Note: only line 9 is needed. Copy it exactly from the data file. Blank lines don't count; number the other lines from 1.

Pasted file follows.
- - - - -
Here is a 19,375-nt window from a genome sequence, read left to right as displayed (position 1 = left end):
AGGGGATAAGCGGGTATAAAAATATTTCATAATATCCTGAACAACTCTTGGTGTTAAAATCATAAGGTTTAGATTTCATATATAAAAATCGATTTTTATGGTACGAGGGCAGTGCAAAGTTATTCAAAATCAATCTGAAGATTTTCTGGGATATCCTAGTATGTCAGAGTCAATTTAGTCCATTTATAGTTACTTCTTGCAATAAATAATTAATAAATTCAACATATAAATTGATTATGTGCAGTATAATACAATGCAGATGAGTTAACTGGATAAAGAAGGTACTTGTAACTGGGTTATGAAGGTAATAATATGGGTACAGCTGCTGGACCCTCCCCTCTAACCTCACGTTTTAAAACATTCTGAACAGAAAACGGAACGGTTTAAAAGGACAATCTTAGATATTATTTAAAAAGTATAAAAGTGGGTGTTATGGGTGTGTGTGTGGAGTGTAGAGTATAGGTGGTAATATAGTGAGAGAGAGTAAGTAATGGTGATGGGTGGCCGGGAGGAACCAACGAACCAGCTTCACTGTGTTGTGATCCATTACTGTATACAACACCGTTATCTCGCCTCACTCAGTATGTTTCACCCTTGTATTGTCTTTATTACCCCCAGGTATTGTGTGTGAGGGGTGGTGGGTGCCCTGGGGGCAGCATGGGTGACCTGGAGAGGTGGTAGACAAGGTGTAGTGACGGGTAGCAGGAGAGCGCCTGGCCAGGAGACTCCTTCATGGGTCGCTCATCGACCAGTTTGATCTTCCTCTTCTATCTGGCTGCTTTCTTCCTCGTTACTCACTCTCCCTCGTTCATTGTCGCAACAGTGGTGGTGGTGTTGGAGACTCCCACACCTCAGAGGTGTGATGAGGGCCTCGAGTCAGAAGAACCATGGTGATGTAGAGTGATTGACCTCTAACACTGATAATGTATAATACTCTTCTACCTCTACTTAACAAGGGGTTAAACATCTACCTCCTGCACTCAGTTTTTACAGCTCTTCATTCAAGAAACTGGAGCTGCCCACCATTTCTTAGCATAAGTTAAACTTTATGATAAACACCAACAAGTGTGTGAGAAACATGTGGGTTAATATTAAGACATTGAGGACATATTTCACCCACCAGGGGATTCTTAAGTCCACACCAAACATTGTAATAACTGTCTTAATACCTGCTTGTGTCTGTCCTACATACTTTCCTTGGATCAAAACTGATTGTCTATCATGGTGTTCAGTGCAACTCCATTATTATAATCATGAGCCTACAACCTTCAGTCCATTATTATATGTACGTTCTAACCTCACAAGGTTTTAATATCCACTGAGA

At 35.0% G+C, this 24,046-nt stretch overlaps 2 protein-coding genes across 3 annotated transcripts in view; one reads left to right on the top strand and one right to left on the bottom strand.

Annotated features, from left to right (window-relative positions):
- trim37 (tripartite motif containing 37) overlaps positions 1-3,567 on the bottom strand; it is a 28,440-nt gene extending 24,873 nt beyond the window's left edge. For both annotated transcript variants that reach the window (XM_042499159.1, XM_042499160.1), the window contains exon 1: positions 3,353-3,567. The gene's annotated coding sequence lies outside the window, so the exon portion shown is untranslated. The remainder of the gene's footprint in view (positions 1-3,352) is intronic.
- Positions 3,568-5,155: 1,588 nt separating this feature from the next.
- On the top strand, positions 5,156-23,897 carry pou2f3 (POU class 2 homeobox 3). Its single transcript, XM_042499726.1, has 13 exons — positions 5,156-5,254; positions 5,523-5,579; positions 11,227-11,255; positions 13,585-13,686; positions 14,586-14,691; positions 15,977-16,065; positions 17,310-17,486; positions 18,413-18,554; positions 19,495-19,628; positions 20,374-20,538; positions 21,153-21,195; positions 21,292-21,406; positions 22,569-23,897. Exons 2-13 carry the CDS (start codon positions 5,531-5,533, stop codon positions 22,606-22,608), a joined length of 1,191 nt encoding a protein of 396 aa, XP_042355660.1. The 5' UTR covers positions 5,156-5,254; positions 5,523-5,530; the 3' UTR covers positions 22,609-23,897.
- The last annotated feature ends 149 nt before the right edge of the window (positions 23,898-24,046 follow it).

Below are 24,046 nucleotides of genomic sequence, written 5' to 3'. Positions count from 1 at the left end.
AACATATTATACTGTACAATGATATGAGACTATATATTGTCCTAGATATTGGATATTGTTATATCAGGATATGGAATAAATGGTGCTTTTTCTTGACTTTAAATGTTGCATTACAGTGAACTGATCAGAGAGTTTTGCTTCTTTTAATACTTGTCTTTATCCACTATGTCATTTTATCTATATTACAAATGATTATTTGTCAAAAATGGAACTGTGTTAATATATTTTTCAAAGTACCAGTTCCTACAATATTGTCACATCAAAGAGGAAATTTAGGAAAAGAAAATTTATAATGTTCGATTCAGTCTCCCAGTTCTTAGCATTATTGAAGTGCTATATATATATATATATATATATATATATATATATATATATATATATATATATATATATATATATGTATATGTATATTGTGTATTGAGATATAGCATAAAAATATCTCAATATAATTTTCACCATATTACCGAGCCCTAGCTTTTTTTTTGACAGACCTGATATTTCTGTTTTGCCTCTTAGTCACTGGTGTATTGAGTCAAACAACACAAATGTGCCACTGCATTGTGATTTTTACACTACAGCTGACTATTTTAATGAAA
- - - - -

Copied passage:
Below are 24,046 nucleotides of genomic sequence, written 5' to 3'. Positions count from 1 at the left end.